Another common energy drain is brought about by unrealistic expectations. Constantly striving for perfection in every aspect of life can be mentally taxing and extremely time consuming.
Rather select the most important tasks to your overall growth and well-being, and focus all your energy into striving for perfection in these specific areas. Be realistic about what you’re able to achieve in one day, instead of spreading yourself too thin in all directions.
This helps you prioritise and know when to put in energy and when to refocus it elsewhere.
Would you like some help to do this? Download our free worksheet to help you get started now! You can grab it here.
In our increasingly noisy world of social media and multitasking, days roll into weeks in the blink of an eye. If you don’t pause to take stock you can quickly find yourself feeling drained and dissatisfied with the routine of daily life, and unable to remember why you’re doing any of it in the first place. That’s why it has become more important than ever to find ways to connect to the deeper meaning in everyday tasks. Don’t know how to start? Here are six tips for finding meaning in your life.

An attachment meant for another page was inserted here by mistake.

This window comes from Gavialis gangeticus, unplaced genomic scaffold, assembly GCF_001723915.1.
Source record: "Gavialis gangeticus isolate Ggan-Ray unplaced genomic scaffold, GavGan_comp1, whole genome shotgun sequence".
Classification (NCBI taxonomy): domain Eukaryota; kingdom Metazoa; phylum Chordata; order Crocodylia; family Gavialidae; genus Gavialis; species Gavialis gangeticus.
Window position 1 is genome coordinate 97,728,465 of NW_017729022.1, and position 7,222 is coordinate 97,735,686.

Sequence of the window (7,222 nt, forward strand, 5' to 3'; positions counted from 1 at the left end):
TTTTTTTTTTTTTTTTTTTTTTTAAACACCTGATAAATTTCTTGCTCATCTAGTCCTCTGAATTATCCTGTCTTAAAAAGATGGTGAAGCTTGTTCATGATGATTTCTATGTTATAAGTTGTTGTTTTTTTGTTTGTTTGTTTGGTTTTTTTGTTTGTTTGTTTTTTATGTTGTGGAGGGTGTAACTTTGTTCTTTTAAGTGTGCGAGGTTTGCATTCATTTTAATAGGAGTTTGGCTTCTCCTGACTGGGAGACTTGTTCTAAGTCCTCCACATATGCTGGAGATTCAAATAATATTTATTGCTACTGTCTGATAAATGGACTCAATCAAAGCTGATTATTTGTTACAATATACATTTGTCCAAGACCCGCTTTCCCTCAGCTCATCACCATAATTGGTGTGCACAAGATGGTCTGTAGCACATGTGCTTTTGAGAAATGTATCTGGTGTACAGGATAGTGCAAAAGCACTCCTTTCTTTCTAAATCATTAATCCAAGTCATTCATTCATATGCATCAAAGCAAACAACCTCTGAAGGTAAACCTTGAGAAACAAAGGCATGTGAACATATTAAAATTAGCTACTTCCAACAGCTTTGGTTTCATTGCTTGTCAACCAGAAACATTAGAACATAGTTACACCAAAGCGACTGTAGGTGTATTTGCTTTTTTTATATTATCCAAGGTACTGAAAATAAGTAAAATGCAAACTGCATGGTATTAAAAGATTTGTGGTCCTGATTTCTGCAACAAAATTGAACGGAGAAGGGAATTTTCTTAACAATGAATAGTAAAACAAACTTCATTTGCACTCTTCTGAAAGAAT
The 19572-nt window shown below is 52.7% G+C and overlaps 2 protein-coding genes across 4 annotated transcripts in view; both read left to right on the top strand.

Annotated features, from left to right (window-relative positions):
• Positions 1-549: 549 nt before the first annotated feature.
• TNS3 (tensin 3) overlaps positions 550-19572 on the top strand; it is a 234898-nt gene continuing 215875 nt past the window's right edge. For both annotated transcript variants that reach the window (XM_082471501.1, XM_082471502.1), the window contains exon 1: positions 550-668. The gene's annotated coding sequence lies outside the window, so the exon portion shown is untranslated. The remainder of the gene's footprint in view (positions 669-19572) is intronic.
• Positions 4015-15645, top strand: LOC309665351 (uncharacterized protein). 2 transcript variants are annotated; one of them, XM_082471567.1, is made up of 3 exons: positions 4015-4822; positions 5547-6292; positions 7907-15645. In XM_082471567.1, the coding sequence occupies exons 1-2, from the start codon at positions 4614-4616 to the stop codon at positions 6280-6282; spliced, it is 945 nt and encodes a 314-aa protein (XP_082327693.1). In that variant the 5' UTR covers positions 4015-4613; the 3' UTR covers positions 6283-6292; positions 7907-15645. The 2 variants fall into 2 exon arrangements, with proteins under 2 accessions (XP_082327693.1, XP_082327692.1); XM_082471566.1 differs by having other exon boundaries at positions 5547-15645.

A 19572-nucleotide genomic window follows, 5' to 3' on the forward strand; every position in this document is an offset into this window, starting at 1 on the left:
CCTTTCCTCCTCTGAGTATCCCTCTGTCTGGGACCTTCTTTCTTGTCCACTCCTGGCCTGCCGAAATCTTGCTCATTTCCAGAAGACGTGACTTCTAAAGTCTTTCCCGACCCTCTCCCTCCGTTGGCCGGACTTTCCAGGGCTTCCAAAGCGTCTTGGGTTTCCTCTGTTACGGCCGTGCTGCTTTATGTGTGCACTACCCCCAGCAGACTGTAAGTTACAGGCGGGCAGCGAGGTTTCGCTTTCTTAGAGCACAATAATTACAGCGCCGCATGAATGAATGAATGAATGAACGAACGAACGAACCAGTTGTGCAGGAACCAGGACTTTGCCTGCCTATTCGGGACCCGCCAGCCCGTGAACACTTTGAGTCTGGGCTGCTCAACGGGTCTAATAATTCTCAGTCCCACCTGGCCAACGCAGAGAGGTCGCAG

1. Reconnect with your big picture.
When your days are made up of back and forth emails, annoying errands and navigating social politics, it can be easy to forget why you’re doing these things in the first place.
That’s why it’s always important to keep your bigger picture in mind, reminding yourself that these small tasks will eventually take you to the destination you want. Take the time to reflect on your daily routines and think about the kind of life they’re building. This will allow you the space to prioritise what is important and what is not.
2. Explore your passions.
Do you love to paint, hike, or travel? Whatever your passion, it’s important to carve out time in your life for the things you want to do, not only the things you have to do.